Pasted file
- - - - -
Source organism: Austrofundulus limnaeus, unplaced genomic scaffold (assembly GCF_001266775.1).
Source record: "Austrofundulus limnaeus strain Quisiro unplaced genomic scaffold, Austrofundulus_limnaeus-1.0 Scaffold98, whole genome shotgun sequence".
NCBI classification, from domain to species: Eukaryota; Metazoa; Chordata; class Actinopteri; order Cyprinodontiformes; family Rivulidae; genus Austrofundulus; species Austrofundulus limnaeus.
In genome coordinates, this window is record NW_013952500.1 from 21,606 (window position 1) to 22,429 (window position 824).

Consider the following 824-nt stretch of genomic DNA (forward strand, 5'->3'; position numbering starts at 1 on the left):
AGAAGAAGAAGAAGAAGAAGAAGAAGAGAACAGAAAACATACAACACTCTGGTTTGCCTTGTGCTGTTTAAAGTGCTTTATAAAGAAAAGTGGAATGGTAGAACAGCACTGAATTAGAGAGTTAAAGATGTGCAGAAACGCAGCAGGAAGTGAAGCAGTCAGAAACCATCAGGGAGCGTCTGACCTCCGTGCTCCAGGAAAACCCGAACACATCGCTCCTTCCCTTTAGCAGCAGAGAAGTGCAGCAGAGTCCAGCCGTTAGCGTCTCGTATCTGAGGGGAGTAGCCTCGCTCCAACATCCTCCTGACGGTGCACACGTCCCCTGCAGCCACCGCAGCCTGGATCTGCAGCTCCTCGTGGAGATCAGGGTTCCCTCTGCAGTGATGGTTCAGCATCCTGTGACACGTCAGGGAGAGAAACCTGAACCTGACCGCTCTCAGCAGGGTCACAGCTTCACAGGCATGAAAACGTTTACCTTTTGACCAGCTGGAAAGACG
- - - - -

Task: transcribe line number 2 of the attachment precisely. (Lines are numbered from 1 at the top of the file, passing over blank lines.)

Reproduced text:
Source record: "Austrofundulus limnaeus strain Quisiro unplaced genomic scaffold, Austrofundulus_limnaeus-1.0 Scaffold98, whole genome shotgun sequence".